Q: What makes you the best candidate for the job?

A: My family moved here in 1999. I immediately became involved in District 300 and have spent a lot of time over the years working to support the district and the community. I helped lead two grass-roots efforts that helped the district out financially -- even one that brought the district back from being on the brink of being taken over by the state.

I have been on several district committees. I even subbed in the district. All of that, plus my time on the board during one of the toughest times in District 300 history, I believe, gives me a unique, perspective on the district, how it works and what we need to do to recover from COVID and move into the future even stronger than before.

I am a big believer in public education and District 300. I believe that every child has the right to a good education and that they have the right to feel like that are important to the school district and the community that they belong to. An education is something that no one can ever take away from you. I have been fighting to provide that here for the past 20-plus years.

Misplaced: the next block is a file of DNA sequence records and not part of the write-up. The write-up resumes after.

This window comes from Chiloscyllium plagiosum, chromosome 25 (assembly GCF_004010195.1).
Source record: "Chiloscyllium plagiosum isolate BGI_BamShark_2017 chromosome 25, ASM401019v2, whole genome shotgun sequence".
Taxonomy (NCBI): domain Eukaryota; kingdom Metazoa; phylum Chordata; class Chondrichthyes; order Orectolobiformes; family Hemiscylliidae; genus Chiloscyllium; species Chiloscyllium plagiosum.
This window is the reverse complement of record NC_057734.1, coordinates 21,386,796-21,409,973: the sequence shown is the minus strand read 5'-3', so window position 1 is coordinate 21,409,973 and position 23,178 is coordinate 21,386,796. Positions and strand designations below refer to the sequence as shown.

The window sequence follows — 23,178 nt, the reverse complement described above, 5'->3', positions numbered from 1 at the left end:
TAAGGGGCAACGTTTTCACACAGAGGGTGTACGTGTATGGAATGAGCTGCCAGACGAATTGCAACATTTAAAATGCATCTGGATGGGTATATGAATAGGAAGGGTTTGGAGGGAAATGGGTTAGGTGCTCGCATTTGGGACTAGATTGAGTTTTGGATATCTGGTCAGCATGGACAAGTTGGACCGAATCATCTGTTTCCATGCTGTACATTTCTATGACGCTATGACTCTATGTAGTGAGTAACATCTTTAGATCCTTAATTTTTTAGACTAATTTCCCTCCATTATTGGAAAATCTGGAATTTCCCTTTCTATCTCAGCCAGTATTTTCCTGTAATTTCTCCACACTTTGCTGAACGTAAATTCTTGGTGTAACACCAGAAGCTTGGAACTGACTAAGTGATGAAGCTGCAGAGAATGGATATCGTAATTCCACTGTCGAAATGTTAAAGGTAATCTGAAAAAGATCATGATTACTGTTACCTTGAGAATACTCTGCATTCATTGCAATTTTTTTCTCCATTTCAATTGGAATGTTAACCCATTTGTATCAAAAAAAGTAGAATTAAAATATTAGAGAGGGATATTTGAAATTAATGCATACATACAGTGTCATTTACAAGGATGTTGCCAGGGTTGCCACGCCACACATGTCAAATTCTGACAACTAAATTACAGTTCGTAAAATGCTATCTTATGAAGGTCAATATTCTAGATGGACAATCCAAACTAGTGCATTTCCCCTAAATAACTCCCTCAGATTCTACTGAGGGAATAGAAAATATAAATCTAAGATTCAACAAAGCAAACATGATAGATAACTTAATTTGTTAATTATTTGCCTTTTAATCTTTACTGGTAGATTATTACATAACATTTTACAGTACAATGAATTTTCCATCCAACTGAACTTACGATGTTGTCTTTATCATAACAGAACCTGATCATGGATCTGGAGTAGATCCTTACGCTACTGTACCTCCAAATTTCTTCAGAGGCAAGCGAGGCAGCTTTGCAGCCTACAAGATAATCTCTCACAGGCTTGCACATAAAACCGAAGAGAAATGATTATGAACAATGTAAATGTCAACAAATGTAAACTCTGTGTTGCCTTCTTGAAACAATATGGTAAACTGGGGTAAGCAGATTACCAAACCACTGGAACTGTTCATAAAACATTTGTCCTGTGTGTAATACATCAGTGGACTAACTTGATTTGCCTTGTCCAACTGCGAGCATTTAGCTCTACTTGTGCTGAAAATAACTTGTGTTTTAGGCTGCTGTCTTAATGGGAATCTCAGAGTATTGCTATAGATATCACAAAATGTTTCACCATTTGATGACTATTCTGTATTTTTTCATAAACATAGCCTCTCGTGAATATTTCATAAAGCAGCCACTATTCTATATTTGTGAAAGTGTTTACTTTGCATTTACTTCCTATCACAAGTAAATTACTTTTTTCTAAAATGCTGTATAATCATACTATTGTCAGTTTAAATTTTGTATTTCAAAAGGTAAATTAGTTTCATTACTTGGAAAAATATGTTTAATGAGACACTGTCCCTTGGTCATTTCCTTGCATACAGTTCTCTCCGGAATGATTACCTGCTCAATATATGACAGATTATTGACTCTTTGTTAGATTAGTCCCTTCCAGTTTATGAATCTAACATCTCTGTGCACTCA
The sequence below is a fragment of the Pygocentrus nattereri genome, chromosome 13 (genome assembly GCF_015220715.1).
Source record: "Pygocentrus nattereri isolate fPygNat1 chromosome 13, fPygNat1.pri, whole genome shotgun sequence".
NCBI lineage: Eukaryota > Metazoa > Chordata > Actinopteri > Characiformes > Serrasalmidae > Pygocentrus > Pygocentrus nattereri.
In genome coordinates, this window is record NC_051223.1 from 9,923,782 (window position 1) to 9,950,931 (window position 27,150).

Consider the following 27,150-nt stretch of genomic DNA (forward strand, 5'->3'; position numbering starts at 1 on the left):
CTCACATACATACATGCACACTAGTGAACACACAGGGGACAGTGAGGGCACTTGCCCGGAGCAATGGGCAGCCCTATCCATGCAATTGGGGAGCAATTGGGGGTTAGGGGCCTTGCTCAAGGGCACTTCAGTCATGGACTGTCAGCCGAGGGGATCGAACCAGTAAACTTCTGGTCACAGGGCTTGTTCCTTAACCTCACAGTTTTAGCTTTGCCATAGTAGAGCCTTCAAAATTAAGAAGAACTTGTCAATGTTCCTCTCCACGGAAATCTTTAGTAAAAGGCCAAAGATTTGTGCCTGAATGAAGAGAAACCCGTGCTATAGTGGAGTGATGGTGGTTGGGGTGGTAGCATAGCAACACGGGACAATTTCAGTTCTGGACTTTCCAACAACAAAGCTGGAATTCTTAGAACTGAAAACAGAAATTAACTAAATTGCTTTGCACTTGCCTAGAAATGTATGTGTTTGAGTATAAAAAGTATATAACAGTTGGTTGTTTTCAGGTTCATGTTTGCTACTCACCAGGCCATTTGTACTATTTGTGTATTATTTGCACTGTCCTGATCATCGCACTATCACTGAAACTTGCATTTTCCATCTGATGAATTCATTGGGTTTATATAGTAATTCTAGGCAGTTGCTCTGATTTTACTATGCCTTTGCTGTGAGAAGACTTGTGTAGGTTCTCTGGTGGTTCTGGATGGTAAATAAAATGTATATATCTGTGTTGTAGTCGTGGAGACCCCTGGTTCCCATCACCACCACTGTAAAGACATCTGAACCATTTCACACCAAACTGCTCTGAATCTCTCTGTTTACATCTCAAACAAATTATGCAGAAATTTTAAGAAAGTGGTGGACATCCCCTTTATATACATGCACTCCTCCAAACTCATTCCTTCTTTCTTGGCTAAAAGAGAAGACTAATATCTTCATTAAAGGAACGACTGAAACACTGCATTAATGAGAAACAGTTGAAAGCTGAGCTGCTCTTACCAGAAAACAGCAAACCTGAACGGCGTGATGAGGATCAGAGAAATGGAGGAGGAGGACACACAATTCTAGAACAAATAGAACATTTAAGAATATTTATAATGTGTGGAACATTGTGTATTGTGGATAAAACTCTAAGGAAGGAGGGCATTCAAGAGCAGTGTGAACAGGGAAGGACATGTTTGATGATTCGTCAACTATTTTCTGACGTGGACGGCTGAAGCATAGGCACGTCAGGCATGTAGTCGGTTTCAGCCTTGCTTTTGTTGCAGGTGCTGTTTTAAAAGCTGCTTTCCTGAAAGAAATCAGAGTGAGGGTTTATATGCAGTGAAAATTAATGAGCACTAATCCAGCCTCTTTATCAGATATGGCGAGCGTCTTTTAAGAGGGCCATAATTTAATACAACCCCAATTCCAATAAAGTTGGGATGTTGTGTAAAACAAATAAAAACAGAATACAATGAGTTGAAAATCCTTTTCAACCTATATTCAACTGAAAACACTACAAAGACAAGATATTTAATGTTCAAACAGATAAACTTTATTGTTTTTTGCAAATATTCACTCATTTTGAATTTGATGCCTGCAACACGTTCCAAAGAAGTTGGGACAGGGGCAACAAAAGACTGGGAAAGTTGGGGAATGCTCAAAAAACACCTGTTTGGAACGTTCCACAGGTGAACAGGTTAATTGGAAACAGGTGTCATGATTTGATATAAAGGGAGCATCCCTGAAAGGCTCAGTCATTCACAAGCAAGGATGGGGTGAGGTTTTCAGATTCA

Q: What's one good idea you have to better your district that no one is talking about yet?

A: I don't know if there really are any ideas out there in education anymore that are not already being talked about, but I would like to expand our use of family school liaisons. Family school liaisons, or FSLs, are people whose job is to get to know the families whose kids go to the school they are assigned to.

They build relationships with those families and help educate them on services and opportunities available to them and to keep them informed about events, trainings, workshops, ongoing technical assistance for parents and the community as well as address concerns between parents and school personnel. They work to improve the quality of school family relationships and even make visits to family homes to see if they need anything and to check up on kids who may be home sick. In other words, they extend the school relationship from the school door to the front door.

The FSL program started with special needs kids and Title schools but I think that there is a real need for FSLs across the entire district. Especially in K-8.